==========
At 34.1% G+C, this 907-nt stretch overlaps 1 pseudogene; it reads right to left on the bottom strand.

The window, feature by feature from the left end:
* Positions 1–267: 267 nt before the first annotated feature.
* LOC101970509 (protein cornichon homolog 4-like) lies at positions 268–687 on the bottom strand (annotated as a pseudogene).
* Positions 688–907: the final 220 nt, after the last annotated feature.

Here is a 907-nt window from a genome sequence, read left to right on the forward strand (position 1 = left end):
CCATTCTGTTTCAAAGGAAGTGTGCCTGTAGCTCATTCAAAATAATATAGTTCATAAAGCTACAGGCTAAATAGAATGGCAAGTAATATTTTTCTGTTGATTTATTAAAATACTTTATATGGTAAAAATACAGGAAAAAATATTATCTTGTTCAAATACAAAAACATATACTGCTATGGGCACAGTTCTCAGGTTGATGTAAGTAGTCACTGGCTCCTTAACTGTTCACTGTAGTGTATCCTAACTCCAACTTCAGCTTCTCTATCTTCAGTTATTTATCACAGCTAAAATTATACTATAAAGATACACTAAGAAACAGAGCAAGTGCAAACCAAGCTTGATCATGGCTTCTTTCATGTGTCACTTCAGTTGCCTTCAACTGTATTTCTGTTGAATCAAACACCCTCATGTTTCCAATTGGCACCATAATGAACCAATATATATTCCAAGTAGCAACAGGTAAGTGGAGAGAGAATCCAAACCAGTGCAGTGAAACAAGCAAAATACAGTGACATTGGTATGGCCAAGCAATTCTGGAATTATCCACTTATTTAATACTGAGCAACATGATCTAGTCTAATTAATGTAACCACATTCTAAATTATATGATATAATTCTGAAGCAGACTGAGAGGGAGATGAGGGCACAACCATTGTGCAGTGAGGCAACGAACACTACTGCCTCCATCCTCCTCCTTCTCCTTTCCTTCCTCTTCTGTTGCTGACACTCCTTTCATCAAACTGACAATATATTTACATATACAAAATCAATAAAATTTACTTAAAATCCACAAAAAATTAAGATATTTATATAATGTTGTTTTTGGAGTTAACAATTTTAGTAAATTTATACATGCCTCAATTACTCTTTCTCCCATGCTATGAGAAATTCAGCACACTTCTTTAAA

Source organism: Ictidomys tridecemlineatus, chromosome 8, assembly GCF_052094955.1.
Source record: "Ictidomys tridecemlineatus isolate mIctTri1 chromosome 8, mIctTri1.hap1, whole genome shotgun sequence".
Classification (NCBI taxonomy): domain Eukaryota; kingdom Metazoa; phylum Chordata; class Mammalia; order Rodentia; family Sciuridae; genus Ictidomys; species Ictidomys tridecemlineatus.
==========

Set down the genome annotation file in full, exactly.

At 34.1% G+C, this 907-nt stretch overlaps 1 pseudogene; it reads right to left on the bottom strand.

The window, feature by feature from the left end:
* Positions 1–267: 267 nt before the first annotated feature.
* LOC101970509 (protein cornichon homolog 4-like) lies at positions 268–687 on the bottom strand (annotated as a pseudogene).
* Positions 688–907: the final 220 nt, after the last annotated feature.

Here is a 907-nt window from a genome sequence, read left to right on the forward strand (position 1 = left end):
CCATTCTGTTTCAAAGGAAGTGTGCCTGTAGCTCATTCAAAATAATATAGTTCATAAAGCTACAGGCTAAATAGAATGGCAAGTAATATTTTTCTGTTGATTTATTAAAATACTTTATATGGTAAAAATACAGGAAAAAATATTATCTTGTTCAAATACAAAAACATATACTGCTATGGGCACAGTTCTCAGGTTGATGTAAGTAGTCACTGGCTCCTTAACTGTTCACTGTAGTGTATCCTAACTCCAACTTCAGCTTCTCTATCTTCAGTTATTTATCACAGCTAAAATTATACTATAAAGATACACTAAGAAACAGAGCAAGTGCAAACCAAGCTTGATCATGGCTTCTTTCATGTGTCACTTCAGTTGCCTTCAACTGTATTTCTGTTGAATCAAACACCCTCATGTTTCCAATTGGCACCATAATGAACCAATATATATTCCAAGTAGCAACAGGTAAGTGGAGAGAGAATCCAAACCAGTGCAGTGAAACAAGCAAAATACAGTGACATTGGTATGGCCAAGCAATTCTGGAATTATCCACTTATTTAATACTGAGCAACATGATCTAGTCTAATTAATGTAACCACATTCTAAATTATATGATATAATTCTGAAGCAGACTGAGAGGGAGATGAGGGCACAACCATTGTGCAGTGAGGCAACGAACACTACTGCCTCCATCCTCCTCCTTCTCCTTTCCTTCCTCTTCTGTTGCTGACACTCCTTTCATCAAACTGACAATATATTTACATATACAAAATCAATAAAATTTACTTAAAATCCACAAAAAATTAAGATATTTATATAATGTTGTTTTTGGAGTTAACAATTTTAGTAAATTTATACATGCCTCAATTACTCTTTCTCCCATGCTATGAGAAATTCAGCACACTTCTTTAAA

Source organism: Ictidomys tridecemlineatus, chromosome 8, assembly GCF_052094955.1.
Source record: "Ictidomys tridecemlineatus isolate mIctTri1 chromosome 8, mIctTri1.hap1, whole genome shotgun sequence".
Classification (NCBI taxonomy): domain Eukaryota; kingdom Metazoa; phylum Chordata; class Mammalia; order Rodentia; family Sciuridae; genus Ictidomys; species Ictidomys tridecemlineatus.